Milky Way, Acadia National Park
One of my favorite subjects to photograph is the Milky Way. The required long exposures provide plenty of time to simply watch the spectacular sky show (unless I'm running two cameras), taking in the awesomeness, and the pictures captured are usually among my favorites. I was blessed with the opportunity to photograph the Milky Way from several top-notch locations this year, including during the Rocky Mountain National Park and Acadia National Park workshops. The image shared here was captured from the coast of Acadia NP.
Seldom can the reflection of the Milky Way be seen in an ocean as the water movement completely blurs everything during the required long exposure. However, tidal pools are often still and can make great reflectors (though not at high tide) for a variety of coastal photography needs including reflecting the night sky. Adding value to this particular tidal pool was the low surrounding rock with good character, adding jaggedness to the rock line and its reflection.
To photograph the night sky, I usually want a wide-angle lens with an f/2.8 or wider aperture available with sharp wide-open image quality. The Canon RF 24-70mm F2.8 L IS USM Lens, with an EOS R behind it and a Really Right Stuff TVC-24L Mk2 Carbon Fiber Tripod and BH-40 Ball Head under it, met those needs superbly.
Photographing the Milky Way is easy and very addicting. This image was captured using the 2-second self-timer feature with settings of f/2.8, 15 seconds (longer exposures increase star trail length), and ISO 6400 (with a low amount of noise reduction applied). I opted to brighten the result a bit in post and brightened the foreground by an additional stop for a single-image HDR. Just after sunset, the sky still had some color in it and a slight saturation increase (+1 in DPP and +7 in PS) made those colors pop. Auto white balance was used. Increasing contrast via an S-curve adjustment always makes the Milky Way stand out.
As I was searching through the over-a-thousand images captured with the RF 24-70, selecting a few to share in the review, this one stood out as my favorite and thus I'm sharing it with you here.
Add the RF 24-70mm lens to the list of good night sky lenses.
Canon EOS R5 Focus Stacking at the Somesville Bridge and Selectmen's Building
In my Canon EOS R5 and EOS R6 Setup Guide, I indicated that "Focus bracketing" and "Number of bracketed shots" were included on the My Menu tab 2. The R5 is my first daily-use camera to have this feature (one of the first Canon EOS cameras to get it), and I've been anxious to put this feature to use in the field. Remembering that the feature is now a couple of button presses away is the first in-the-field challenge.
The Mount Desert Island Historical Society beautifully maintains the Somesville Bridge, Selectmen's Building, and the surrounding grounds. This includes planter boxes that always hold attractive flowering plant arrangements in the fall. These planters beg to be included in the frame, but including the plants, the bridge, and the building in the same frame requires extreme depth of field for all details to be sharp. Extreme depth of field generally requires a very narrow aperture, and a very narrow aperture generally results in a diffraction-softened image.
Focus bracketing solves this problem.
For this picture, the focal length that best composed the scene was first selected, and the Really Right Stuff TVC-24L Mk2 Tripod with an RRS BH-40 Ball Head was moved into a somewhat awkward position to lock the composition down. ISO 100 was selected for the least noise, f/11 was selected to gain a significant depth of field for each image (f/8 would have been a good alternative in hindsight), and the shutter speed, 1/10 sec., was selected for the final exposure brightness, just bright enough to cause minor overexposed highlights on the bridge (blinking during image review). The R5's "Focus bracketing" was enabled and the "Number of bracketed shots" was set to 15.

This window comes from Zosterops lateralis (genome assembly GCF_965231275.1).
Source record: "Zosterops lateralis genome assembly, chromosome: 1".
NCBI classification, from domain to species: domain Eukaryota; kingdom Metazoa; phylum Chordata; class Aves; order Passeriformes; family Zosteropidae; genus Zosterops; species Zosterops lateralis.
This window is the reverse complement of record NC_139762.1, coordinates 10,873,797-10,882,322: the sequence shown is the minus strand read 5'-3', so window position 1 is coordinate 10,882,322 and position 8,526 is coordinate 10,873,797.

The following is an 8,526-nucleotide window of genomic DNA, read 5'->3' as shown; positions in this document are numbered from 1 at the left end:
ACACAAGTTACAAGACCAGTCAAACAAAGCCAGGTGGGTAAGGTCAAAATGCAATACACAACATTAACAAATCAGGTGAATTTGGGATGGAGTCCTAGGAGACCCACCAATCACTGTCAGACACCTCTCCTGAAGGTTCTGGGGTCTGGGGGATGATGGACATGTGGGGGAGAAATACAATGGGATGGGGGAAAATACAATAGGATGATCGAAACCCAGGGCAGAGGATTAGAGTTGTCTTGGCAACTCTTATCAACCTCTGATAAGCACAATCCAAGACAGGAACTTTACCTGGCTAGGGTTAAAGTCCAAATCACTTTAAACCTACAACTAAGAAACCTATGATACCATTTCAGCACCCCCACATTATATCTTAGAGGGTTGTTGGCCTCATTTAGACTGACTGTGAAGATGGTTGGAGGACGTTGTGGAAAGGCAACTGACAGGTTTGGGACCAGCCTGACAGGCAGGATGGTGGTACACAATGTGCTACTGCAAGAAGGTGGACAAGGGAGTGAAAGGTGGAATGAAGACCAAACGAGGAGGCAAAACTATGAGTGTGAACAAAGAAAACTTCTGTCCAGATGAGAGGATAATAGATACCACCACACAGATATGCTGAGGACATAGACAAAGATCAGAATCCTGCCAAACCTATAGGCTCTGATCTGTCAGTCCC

With the lens in AF mode, the focus spot was placed over the closest subject, the ornamental cabbage flower. When the shutter release was pressed using the 2-second self-timer mode, the camera took a series of images. While I selected 15 bracketed shots in the menu, the camera knew that only four were required for this scenario.
In Canon Digital Photo Professional (DPP), the four RAW images were selected, and the Tools > Depth Compositing > Start depth compositing tool menu option was selected. The default settings were used to output a 16-bit TIFF file that only required minor adjustments unrelated to focus.
My wife thinks the cabbage is too big relative to the background elements, but moving into the street to capture a more distant view was not a good idea from a safety perspective,
and that perspective would have resulted in sidewalk and other less attractive elements being included in the frame.
Harder to argue against is that the flowers provide lots of color in the frame.
Regardless, hopefully the ease of creating a focus bracketed image with the Canon EOS R5 and EOS R6 is illuminated.
When the Sun Rises Below You, Cadillac Mountain, Acadia National Park
When you have to look down to see the sun rising, you know you are in a great location, and Cadillac Mountain in Acadia National Park is such a location. This particular morning greeted our group with extraordinary sky color – this image is practically right out of the camera.
Telephoto lenses are excellent choices for filling the frame with the color of a sunrise or sunset.
The Canon RF 70-200mm F2.8 L IS USM Lens was the choice for this morning.
It's a superb lens.
At least that is the lens I originally thought I captured this image with.
I later realized that the EXIF indicated the Canon RF 24-70mm F2.8 L IS USM Lens was the lens responsible for this image.
The two lenses are interchangeable at this focal length.